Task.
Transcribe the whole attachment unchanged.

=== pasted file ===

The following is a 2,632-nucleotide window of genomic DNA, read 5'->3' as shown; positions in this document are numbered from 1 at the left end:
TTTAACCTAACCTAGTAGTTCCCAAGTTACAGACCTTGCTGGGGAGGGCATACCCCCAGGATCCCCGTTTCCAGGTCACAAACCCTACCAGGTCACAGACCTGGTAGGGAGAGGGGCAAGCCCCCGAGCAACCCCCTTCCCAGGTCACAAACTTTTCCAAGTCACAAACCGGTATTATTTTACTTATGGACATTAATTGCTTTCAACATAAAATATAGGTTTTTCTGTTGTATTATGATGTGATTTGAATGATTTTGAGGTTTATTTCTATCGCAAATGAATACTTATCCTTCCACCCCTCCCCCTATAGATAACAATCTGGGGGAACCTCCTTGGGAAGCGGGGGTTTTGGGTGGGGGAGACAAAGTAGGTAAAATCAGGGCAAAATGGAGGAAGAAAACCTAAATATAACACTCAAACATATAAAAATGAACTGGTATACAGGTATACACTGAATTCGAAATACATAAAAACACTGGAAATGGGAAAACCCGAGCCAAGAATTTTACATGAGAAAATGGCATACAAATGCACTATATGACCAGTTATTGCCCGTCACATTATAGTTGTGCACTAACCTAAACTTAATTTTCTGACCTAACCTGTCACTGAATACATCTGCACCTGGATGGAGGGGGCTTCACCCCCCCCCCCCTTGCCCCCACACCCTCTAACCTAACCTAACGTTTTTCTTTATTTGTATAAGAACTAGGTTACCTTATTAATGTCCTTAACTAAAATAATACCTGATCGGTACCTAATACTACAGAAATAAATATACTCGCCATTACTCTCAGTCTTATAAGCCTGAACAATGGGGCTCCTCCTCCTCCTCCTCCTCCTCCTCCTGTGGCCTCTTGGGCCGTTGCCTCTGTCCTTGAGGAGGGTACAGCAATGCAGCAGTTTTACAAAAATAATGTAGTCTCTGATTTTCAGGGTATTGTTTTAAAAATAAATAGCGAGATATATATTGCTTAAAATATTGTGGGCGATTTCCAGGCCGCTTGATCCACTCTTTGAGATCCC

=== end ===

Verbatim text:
The following is a 2,632-nucleotide window of genomic DNA, read 5'->3' as shown; positions in this document are numbered from 1 at the left end:
TTTAACCTAACCTAGTAGTTCCCAAGTTACAGACCTTGCTGGGGAGGGCATACCCCCAGGATCCCCGTTTCCAGGTCACAAACCCTACCAGGTCACAGACCTGGTAGGGAGAGGGGCAAGCCCCCGAGCAACCCCCTTCCCAGGTCACAAACTTTTCCAAGTCACAAACCGGTATTATTTTACTTATGGACATTAATTGCTTTCAACATAAAATATAGGTTTTTCTGTTGTATTATGATGTGATTTGAATGATTTTGAGGTTTATTTCTATCGCAAATGAATACTTATCCTTCCACCCCTCCCCCTATAGATAACAATCTGGGGGAACCTCCTTGGGAAGCGGGGGTTTTGGGTGGGGGAGACAAAGTAGGTAAAATCAGGGCAAAATGGAGGAAGAAAACCTAAATATAACACTCAAACATATAAAAATGAACTGGTATACAGGTATACACTGAATTCGAAATACATAAAAACACTGGAAATGGGAAAACCCGAGCCAAGAATTTTACATGAGAAAATGGCATACAAATGCACTATATGACCAGTTATTGCCCGTCACATTATAGTTGTGCACTAACCTAAACTTAATTTTCTGACCTAACCTGTCACTGAATACATCTGCACCTGGATGGAGGGGGCTTCACCCCCCCCCCCCTTGCCCCCACACCCTCTAACCTAACCTAACGTTTTTCTTTATTTGTATAAGAACTAGGTTACCTTATTAATGTCCTTAACTAAAATAATACCTGATCGGTACCTAATACTACAGAAATAAATATACTCGCCATTACTCTCAGTCTTATAAGCCTGAACAATGGGGCTCCTCCTCCTCCTCCTCCTCCTCCTCCTGTGGCCTCTTGGGCCGTTGCCTCTGTCCTTGAGGAGGGTACAGCAATGCAGCAGTTTTACAAAAATAATGTAGTCTCTGATTTTCAGGGTATTGTTTTAAAAATAAATAGCGAGATATATATTGCTTAAAATATTGTGGGCGATTTCCAGGCCGCTTGATCCACTCTTTGAGATCCC